What does DreamWorks’s Canadian Outsourcing Deal tell us?

2015 did not start well for the US VFX industry. DreamWorks Animation just announced to shut down one of its main studios, PDI DreamWorks, in Redwood City, California. In the wake of this unexpected move approximately 500 people are losing their jobs. In another unexpected move DreamWorks will outsource the adaption of the children’s book series Captain Underpants not to India or China but to Montreal, Canada. From there the Canadian outpost of the French studio Mikros Image will handle the production. Many are asking themselves why DreamWorks did not use their Asian outposts to outsource this project. Was it really because most of that [prior outsourced] work came back to be done in California. as the VFX Soldier blog put it?

I doubt that. Having worked in Asia, and having analysed this market for my book, I could see for myself that our  VFX colleagues from China and India are just as talented as those from the West. Artists who are currently not performing at Western standards, will be soon. Their Western supervisors and colleagues will take care of that. The work from Asia does already blend in seamlessly with the work from the West. If this was not the case, why would DreamWorks trust its Kung Fu Panda IP in the hands of Oriental DreamWorks where 1/3 of the work will be produced? With The Tibet Code, Oriental DreamWorks is planning its first original animated film, and one film each year after that. The Oriental devision will not only aim at Asian markets with this new IP.

Jeffrey Katzenberg told the Xinhua News Agency that “The Tibet Code will be turned into an animated film with the potential to become a global blockbuster.”  

At this point we can only speculate what role DreamWorks Dedicated Unit (DDU) in India will play in the future. The unit within Technicolor is owned by Technicolor not DreamWorks. But DreamWorks hires and trains the artists. At first DDU had worked only on TV and DVD specials. Later the unit shouldered  full sequences of Puss in Boots (2011) and even more work on Penguins of Madagascar (2014) – how much exactly is hard to find out. But if this trend continues I assume it won’t take long till DDU takes on full movies. Lucasfilm’s Singapore ILM unit started out similar by working only on a few sequences for Rango (2011). Now they just finished Lucasfilm’s new animated movie Strange Magic (2014) as the only animation studio — and it looks great!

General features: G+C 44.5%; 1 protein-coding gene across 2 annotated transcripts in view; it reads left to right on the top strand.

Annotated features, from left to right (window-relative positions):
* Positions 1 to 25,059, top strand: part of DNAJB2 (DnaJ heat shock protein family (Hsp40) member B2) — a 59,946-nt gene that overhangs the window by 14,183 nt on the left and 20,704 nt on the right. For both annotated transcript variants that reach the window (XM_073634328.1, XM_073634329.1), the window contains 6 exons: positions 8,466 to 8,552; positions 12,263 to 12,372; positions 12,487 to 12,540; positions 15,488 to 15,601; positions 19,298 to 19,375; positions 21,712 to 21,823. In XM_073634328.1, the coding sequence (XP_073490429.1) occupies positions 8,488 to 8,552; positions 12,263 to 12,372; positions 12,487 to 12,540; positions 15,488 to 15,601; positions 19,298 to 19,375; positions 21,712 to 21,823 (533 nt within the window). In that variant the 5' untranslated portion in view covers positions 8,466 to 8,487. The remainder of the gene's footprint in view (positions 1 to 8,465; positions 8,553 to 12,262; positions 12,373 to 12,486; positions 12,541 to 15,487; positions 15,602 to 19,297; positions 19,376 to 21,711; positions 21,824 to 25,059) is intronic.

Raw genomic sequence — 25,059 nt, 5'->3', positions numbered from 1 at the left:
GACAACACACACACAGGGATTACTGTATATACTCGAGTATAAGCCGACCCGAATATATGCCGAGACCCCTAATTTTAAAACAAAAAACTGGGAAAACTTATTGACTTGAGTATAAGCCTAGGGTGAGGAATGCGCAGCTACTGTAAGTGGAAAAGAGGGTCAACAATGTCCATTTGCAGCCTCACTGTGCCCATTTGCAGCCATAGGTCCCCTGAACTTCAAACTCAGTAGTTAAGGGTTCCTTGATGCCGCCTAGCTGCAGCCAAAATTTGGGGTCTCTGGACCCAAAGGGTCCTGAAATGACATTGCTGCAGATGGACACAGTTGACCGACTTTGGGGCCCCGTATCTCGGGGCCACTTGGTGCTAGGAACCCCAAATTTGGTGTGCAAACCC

This tells me that DreamWorks continues to have plans for DDU even though they have not chosen them for Captain Underpants. It could also just be that the headquarter just continues to use DDU to outsource shots and sequences instead of full movies.

As I see it DreamWorks took Captain Underpants to Canada mainly because they need more time for restructuring after all those box office disappointments. If I had to take a wild guess I would further assume that India may not be ready just yet to take on a full show. Who knows, since DreamWorks does not own the Indian unit, they may never plan that. Their commitment to China with a 45% stake seems to be much more lasting. But the DW Oriental studio seems to be fully booked for now. However, by outsourcing Captain Underpants to a Canadian Studio, DreamWorks can utilize a low priced VFX service together with Canadian subsidies. And DW can do this without the risk of running their own studio in Canada. These are two benefits they wouldn’t get in India. It’s also interesting to note that this is a much more careful move compared to Sony Imageworks who just moved all their operations to Vancouver. After all, now that the US VFX and animation industry seems to enter a full capitulation phase, who knows for how long these Canadian subsidies will continue to be in place? All it might take is a return of the global financial crisis. Something that is not too far off if we look at the shockwaves that the Swiss Central Bank sent out when it unpegged its Swiss Franc from the Euro.

Considering the economical situation DreamWorks currently finds itself from publishing too many unsuccessful movies, this is sad but still an understandable move. Wall Street seems to like it. DreamWorks’s stocks went up by 6% after the announcement.